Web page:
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Yellen’s Take on the Historic US Bond Dive

In the world of finance, soaring borrowing costs can send shockwaves through the market, leaving investors scrambling for clarity. In such times, words from key economic figures can either soothe or intensify these market jitters. Step in US Treasury Secretary Janet Yellen, who recently shared her perspective amid what some are calling the most significant bond bear market in US history.

Speaking from Marrakech during the annual IMF and World Bank meetings, Yellen addressed the elephant in the room: the significant sell-off in Treasury bonds that led to yields touching their peak since 2007. Her take? Business as usual. “I haven’t seen any evidence of dysfunction in connection with the increase in interest rates,” she commented. While rate volatility can influence market function, she suggested this is par for the course.

Now, to put things in perspective, the numbers are quite telling. Since March 2020, long-dated Treasurys have seen a sharp 46% dip, with the 30-year bond diving 53%, as per Bloomberg’s metrics.

One could argue that last week’s robust jobs report added fuel to the fire, leading the 10-year Treasury to momentarily surge to 4.9%. With such strong employment figures, it’s understandable if one anticipates the Fed to push benchmark rates even higher. However, Yellen views these figures as commendable, yet not indicative of an excessively hot labor market. “What could be a problem is if we saw the labor market overheating, but I didn’t really see evidence here of that,” she noted.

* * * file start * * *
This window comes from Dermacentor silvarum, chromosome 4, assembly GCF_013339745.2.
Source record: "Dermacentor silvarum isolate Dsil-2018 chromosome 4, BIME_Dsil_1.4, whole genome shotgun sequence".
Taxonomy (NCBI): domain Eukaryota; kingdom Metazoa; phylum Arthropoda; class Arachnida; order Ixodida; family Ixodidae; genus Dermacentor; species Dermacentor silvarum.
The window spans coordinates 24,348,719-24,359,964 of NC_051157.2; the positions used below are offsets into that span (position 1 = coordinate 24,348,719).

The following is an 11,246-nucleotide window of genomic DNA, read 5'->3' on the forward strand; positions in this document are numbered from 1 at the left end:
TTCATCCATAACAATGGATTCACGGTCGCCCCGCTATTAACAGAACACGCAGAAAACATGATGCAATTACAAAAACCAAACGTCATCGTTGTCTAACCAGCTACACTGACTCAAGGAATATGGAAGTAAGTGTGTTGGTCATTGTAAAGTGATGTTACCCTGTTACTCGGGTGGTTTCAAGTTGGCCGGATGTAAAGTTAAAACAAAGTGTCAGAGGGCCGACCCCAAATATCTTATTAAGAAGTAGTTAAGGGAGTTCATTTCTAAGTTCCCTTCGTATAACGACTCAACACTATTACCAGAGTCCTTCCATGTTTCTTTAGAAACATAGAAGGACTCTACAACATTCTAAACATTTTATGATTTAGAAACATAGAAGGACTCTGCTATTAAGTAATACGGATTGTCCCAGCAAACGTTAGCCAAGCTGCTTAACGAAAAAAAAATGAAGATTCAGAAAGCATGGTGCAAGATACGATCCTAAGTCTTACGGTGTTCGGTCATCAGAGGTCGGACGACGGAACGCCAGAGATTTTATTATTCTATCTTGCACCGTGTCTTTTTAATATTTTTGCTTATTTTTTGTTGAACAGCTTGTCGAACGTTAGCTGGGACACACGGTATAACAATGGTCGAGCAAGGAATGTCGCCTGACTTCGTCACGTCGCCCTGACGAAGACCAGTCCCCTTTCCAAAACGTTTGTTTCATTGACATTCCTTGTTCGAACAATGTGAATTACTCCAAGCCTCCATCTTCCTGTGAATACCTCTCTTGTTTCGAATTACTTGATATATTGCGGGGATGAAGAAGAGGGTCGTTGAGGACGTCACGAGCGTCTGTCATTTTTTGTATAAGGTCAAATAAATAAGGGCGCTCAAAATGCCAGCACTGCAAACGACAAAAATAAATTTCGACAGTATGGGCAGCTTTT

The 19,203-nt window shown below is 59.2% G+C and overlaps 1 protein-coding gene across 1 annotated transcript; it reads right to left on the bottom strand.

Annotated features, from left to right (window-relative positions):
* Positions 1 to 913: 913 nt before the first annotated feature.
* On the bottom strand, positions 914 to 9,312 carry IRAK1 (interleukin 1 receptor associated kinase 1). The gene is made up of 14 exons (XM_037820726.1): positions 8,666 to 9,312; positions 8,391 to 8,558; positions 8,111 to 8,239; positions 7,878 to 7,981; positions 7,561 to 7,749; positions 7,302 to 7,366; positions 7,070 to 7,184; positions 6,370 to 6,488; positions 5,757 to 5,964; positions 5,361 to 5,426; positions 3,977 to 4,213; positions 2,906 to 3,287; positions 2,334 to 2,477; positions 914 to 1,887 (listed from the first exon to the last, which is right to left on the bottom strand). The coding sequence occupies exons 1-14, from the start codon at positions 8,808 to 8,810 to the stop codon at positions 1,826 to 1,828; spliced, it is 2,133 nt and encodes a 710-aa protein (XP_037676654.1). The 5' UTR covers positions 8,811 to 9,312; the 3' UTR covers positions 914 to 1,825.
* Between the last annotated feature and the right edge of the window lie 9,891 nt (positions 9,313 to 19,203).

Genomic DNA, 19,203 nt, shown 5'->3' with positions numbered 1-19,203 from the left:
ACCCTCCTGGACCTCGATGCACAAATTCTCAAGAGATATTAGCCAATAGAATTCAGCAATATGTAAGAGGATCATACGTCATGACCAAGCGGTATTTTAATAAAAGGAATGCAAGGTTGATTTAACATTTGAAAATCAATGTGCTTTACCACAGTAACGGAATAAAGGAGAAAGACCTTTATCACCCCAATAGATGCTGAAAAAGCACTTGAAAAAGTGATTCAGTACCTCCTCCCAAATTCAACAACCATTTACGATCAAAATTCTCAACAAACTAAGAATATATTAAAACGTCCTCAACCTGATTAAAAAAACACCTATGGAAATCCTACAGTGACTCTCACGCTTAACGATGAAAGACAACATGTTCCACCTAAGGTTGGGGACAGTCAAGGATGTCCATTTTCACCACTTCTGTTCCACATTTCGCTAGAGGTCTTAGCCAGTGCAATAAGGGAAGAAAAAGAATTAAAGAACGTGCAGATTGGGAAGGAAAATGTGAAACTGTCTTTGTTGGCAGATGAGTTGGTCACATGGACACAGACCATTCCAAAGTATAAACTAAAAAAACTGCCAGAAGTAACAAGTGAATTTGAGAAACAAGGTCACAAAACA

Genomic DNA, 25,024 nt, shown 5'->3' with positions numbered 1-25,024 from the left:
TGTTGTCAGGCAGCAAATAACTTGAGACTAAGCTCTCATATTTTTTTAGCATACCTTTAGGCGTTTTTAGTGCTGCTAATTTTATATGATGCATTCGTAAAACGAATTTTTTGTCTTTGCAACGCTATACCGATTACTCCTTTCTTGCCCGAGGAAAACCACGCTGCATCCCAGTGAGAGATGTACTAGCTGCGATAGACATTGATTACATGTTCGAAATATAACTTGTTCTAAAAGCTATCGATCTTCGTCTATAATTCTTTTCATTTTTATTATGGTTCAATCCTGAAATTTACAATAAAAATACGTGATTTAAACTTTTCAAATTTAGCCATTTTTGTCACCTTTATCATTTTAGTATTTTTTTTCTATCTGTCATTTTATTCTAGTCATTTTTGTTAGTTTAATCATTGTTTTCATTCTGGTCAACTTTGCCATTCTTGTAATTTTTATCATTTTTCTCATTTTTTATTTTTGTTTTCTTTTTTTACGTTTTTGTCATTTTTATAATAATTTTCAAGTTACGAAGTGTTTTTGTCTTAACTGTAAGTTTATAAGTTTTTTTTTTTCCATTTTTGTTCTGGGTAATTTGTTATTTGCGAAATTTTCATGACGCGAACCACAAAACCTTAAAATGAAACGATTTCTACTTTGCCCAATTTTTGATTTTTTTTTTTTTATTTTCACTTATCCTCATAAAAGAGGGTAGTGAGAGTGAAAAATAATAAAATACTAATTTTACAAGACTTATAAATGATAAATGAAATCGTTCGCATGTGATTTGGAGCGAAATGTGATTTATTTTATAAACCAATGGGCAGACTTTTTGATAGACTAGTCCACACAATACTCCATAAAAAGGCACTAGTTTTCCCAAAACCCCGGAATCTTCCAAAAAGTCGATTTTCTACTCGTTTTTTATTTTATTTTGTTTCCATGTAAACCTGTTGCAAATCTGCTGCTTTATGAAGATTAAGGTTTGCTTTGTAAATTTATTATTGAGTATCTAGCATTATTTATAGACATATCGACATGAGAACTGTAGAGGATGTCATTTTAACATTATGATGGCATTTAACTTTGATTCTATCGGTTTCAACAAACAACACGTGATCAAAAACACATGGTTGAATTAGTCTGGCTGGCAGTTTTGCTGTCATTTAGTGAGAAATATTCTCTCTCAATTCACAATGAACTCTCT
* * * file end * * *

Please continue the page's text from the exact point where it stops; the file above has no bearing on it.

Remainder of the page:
Reflecting on potential bank failures reminiscent of the spring, Yellen’s outlook remained positive. She praised the credit quality as being “very solid” and appreciated measures taken by vulnerable banks, such as reducing uninsured deposits to avoid potential runs. As for the households and businesses? In Yellen’s eyes, the rate hikes don’t seem to be unduly pressuring them.

For the entrepreneurial and investment communities, Yellen’s measured and calm perspective serves as a beacon in tumultuous times. It reminds us that markets ebb and flow, and what’s crucial is to analyze the broader context, stay informed, and strategize accordingly.